Desire of SEXi Ransomware for VMware Hypervisors


Emergence of SEXi Ransomware Targeting VMware ESXi Servers – Latest Cyber Threat Analysis

A new variant of the Babuk ransomware, dubbed “SEXi,” has recently emerged targeting VMware ESXi servers in various countries. One notable victim of this cyberattack is IxMetro PowerHost, a Chilean data center hosting company. The attackers demanded a hefty ransom of $140 million, but the company’s CEO, Ricardo Rubem, has stated that they will not be paying.

Germán Fernández, a cybersecurity researcher at CronUp, confirmed the attack on PowerHost and revealed that the ransomware locked up the company’s servers using the .SEXi file extension. The initial access vector to the internal network is still unknown, adding to the mystery surrounding this cyber threat.

Further investigations by Will Thomas, a CTI researcher at Equinix, uncovered a binary related to the attack known as “LIMPOPOx32.bin,” which is believed to be a Linux version of Babuk. This malware has a 53% detection rate on VirusTotal, with 34 out of 64 security vendors flagging it as malicious since its upload on Feb. 8.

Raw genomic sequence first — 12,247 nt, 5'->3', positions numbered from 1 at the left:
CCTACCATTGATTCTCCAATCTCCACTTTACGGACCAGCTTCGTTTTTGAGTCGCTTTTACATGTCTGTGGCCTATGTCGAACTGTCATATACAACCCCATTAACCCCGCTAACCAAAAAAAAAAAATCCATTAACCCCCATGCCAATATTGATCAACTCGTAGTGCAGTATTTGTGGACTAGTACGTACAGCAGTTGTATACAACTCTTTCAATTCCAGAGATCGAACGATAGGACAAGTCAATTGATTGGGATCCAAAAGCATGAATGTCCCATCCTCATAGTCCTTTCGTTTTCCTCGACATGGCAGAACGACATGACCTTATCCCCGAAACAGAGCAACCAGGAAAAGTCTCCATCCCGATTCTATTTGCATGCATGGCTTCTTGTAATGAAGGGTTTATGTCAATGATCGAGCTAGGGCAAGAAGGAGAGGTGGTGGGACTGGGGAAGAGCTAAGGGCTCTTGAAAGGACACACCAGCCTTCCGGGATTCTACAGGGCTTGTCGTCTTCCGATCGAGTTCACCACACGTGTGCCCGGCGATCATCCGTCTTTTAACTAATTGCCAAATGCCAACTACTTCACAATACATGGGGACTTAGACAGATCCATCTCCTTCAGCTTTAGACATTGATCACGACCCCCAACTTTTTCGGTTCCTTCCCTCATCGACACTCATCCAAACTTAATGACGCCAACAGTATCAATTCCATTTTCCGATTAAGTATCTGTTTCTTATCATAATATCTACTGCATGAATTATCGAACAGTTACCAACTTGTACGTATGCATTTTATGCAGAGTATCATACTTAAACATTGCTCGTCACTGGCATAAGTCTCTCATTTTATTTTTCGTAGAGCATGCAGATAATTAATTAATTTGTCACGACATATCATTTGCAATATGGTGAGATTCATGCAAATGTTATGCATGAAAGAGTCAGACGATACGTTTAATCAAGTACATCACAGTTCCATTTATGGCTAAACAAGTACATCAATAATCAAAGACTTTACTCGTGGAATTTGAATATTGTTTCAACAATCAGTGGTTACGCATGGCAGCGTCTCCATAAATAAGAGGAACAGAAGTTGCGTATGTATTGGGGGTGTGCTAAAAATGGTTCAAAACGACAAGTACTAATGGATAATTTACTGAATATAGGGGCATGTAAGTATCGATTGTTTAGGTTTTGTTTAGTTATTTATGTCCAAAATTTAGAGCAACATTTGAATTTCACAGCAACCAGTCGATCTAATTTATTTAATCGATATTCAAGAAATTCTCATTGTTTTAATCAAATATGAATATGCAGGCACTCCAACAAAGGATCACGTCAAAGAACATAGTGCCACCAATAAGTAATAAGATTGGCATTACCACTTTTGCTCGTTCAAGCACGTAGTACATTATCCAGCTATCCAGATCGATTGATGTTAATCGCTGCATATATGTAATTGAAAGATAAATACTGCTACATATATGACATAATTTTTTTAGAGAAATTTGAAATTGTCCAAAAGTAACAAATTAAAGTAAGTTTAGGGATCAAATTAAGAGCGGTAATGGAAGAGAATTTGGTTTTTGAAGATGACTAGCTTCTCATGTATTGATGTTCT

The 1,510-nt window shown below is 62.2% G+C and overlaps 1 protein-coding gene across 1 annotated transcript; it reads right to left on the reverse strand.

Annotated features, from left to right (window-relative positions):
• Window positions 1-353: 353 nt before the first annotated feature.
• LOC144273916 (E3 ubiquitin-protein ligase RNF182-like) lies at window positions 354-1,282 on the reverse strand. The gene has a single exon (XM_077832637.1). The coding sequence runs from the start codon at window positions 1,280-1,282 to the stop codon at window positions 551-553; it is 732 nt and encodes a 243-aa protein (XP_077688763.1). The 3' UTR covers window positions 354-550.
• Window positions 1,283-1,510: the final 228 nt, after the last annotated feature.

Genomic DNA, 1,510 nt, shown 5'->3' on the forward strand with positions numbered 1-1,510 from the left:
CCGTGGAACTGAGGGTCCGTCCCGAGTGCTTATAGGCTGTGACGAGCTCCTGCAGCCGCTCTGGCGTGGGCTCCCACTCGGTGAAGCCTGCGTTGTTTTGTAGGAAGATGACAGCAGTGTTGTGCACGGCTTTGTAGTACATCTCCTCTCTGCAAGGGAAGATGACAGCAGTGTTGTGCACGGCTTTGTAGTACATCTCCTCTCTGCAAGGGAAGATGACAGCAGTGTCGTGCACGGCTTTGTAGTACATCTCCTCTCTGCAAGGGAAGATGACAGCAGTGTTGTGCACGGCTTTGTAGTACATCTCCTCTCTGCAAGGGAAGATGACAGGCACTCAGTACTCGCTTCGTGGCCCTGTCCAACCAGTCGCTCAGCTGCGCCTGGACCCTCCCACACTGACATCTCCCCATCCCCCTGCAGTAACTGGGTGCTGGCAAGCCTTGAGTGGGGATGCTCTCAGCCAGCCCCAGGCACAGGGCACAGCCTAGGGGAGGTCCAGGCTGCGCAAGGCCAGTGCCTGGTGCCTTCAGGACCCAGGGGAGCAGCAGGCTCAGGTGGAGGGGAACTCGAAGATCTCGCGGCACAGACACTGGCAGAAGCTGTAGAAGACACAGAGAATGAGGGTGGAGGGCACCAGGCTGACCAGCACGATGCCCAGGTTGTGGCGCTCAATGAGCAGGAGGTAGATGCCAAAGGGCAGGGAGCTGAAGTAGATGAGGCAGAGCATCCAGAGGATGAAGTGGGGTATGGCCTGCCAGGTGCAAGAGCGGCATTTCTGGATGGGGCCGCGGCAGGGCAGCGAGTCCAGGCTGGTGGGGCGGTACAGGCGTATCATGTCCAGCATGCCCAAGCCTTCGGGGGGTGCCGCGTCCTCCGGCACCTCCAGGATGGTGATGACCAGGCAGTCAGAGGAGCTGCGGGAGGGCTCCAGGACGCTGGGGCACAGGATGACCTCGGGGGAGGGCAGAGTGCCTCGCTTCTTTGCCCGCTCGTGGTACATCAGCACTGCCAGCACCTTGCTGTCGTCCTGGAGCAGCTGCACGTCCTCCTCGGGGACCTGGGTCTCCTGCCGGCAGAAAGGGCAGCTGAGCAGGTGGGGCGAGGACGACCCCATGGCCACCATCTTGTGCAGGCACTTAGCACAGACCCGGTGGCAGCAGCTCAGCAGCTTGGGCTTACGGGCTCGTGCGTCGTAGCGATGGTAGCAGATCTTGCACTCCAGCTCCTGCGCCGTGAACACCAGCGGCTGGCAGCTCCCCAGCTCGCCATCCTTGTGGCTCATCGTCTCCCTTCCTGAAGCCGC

The emergence of SEXi ransomware highlights the convergence of two significant ransomware trends: the adaptation of malware from the Babuk source code and a growing interest in compromising VMware ESXi servers. The attackers behind SEXi have orchestrated a series of attacks in Latin American countries, utilizing different variants of the ransomware.

As the cyber threat landscape continues to evolve, it is crucial for organizations to secure their ESXi environments by following best practices recommended by experts. Implementing regular software patches, strengthening password security, monitoring network activities, and maintaining secure backups are essential steps in mitigating the risk of ransomware attacks targeting VMware ESXi servers.

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